Part of the reason that property taxes are so high in the City of El Paso is because not everyone has to pay them. Lots of the new projects that the City brags about were covered by Tax Incentives. And a lot of those projects were located in Tax Increment Reinvestment Zones.
In a TIRZ, the tax derived by any increase in property values stays in that TIRZ. If I have a $100 property and over a year that property doubles in value, the City’s General Fund still gets the property tax from the original $100 property valuation, but the tax on the increase in valuation goes to the TIRZ. None of the taxes on the increased valuation goes to the City’s General Fund, the pool of money that the City uses to pay for public safety, or street repairs, or the salaries of our elected officials and the bureaucrats, all of whom have a hand in creating TIRZs.
TIRZs are designed to rehabilitate areas that won’t rehabilitate themselves. Here’s the Texas Tax Code, Sec. 311.005, that defines the criteria for Reinvestment Zones.
Sec. 311.005. CRITERIA FOR REINVESTMENT ZONE.(a) To be designated as a reinvestment zone, an area must:(1) substantially arrest or impair the sound growth of the municipality or county designating the zone, retard the provision of housing accommodations, or constitute an economic or social liability and be a menace to the public health, safety, morals, or welfare in its present condition and use because of the presence of:(A) a substantial number of substandard, slum, deteriorated, or deteriorating structures;(B) the predominance of defective or inadequate sidewalk or street layout;(C) faulty lot layout in relation to size, adequacy, accessibility, or usefulness;(D) unsanitary or unsafe conditions;(E) the deterioration of site or other improvements;(F) tax or special assessment delinquency exceeding the fair value of the land;(G) defective or unusual conditions of title;(H) conditions that endanger life or property by fire or other cause; or(I) structures, other than single-family residential structures, less than 10 percent of the square footage of which has been used for commercial, industrial, or residential purposes during the preceding 12 years, if the municipality has a population of 100,000 or more;(2) be predominantly open or undeveloped and, because of obsolete platting, deterioration of structures or site improvements, or other factors, substantially impair or arrest the sound growth of the municipality or county;(3) be in a federally assisted new community located in the municipality or county or in an area immediately adjacent to a federally assisted new community; or(4) be an area described in a petition requesting that the area be designated as a reinvestment zone, if the petition is submitted to the governing body of the municipality or county by the owners of property constituting at least 50 percent of the appraised value of the property in the area according to the most recent certified appraisal roll for the county in which the area is located.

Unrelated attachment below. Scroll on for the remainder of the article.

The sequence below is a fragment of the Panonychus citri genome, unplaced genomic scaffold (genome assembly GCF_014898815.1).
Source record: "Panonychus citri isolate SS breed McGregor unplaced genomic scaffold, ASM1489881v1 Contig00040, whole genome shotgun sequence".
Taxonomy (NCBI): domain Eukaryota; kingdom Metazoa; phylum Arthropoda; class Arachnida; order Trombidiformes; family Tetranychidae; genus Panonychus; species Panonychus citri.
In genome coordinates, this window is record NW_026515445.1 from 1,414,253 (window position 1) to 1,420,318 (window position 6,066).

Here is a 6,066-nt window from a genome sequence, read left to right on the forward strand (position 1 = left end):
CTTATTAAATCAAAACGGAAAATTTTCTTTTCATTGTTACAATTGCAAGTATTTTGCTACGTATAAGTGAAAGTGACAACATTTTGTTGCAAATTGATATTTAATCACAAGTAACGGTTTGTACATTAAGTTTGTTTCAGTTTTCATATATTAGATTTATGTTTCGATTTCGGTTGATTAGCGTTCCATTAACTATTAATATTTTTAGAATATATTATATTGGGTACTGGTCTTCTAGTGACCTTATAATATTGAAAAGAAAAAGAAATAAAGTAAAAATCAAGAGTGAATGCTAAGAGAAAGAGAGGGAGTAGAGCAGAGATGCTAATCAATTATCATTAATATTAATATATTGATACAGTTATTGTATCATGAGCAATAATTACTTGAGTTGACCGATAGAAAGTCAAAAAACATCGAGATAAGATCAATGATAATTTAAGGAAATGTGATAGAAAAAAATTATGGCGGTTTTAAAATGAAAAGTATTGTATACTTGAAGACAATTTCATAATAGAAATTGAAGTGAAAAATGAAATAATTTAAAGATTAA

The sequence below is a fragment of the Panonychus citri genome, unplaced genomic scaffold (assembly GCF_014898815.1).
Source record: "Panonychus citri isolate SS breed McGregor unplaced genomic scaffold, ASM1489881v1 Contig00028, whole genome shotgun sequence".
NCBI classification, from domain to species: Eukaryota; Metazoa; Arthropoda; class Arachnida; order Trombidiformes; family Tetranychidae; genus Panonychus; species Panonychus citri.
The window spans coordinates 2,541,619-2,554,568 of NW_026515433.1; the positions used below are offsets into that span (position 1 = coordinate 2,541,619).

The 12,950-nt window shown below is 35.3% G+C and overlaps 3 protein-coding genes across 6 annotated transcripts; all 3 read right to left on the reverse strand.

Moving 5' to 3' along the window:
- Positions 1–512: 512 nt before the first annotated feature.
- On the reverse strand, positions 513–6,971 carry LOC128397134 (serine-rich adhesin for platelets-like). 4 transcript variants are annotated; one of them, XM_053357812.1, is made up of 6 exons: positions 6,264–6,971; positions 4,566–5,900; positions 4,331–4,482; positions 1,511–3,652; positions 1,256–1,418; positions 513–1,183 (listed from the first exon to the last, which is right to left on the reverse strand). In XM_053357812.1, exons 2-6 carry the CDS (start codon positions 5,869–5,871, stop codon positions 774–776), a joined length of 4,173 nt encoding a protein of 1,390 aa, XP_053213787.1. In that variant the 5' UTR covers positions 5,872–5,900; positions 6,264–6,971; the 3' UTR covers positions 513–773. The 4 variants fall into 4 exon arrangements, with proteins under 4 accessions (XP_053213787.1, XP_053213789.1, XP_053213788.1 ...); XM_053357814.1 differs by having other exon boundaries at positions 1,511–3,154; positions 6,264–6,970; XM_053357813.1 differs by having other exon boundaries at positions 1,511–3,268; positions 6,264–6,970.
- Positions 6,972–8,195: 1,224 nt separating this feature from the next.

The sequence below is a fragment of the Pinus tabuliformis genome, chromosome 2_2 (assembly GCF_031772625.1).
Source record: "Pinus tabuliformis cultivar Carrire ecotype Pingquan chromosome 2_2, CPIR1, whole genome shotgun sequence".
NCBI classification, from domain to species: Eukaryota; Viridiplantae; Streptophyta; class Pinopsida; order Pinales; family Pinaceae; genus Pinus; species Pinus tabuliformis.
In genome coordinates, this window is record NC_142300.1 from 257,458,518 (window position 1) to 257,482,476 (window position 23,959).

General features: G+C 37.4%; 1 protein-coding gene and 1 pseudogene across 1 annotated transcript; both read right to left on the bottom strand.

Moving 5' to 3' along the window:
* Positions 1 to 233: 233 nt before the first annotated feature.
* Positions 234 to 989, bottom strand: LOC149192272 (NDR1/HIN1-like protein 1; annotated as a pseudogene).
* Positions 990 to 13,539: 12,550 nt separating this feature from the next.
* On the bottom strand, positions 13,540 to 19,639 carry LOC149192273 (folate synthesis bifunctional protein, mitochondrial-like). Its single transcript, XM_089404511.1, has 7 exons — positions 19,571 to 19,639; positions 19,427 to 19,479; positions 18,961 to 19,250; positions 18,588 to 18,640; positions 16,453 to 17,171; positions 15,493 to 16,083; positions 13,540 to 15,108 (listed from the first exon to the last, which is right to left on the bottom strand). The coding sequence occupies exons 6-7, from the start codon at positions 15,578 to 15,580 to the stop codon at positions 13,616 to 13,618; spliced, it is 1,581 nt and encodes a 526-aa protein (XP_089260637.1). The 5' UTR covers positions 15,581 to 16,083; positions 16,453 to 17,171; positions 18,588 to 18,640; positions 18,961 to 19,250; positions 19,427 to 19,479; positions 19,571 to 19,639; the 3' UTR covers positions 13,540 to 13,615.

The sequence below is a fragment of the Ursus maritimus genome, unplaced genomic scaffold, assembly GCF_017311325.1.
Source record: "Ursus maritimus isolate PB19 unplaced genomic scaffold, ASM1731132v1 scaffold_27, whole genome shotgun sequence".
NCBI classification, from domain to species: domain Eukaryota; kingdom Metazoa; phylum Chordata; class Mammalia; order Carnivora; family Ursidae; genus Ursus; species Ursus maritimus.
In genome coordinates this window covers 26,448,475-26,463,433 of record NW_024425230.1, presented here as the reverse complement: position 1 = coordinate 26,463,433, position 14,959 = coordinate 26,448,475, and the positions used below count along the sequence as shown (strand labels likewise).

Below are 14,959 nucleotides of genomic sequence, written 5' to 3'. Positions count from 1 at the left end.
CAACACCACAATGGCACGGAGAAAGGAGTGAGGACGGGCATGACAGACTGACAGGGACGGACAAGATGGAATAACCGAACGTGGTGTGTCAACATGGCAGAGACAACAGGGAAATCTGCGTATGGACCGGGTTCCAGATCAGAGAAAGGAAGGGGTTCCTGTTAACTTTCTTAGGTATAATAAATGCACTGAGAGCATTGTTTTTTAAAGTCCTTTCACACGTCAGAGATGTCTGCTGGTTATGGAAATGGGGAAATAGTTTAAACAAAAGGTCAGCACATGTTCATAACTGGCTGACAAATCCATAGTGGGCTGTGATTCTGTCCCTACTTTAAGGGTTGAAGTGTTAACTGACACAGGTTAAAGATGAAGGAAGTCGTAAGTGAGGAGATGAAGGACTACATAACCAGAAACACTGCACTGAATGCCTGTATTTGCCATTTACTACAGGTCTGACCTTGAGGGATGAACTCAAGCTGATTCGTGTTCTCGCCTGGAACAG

It’s hard to see how any of the City’s TIRZs qualify.
Here’s a great website that shows you where all the City of El Paso’s Tax Increment Reinvestment Zones are.
If your blood pressure is a little low today, maybe you should check it out.
All of the areas where the City is putting its (our) resources are covered by Tax Increment Reinvestment Zones.
Downtown? TIRZ 5.
The Medical Center/Hospital District? TIRZ 6 and 6a.
TIRZ 9 is out there by the Eastside Sports Complex. In 2017, the Taxable Value of the land in TIRZ 9 was $10,810,346. In 2022, the Taxable Value of the land in TIRZ 9 was $351,322,223. That’s taxes on $340,511,877 worth of improvements that’s staying out there by the Eastside Sports Complex, for the benefit of the residents (and the land developers) out there.
That’s almost $3 million a year that is not going into the General Fund. That’s an extra $3 million that El Paso property owners had to cover in the General Fund for those developers.
(Can somebody check my math? I haven’t had my coffee.)
And that’s just one TIRZ.
For a little more than the last 10 years, El Paso taxpayers have been subsidizing the financial dreams of developers.
Will the new City Council rectify this injustice?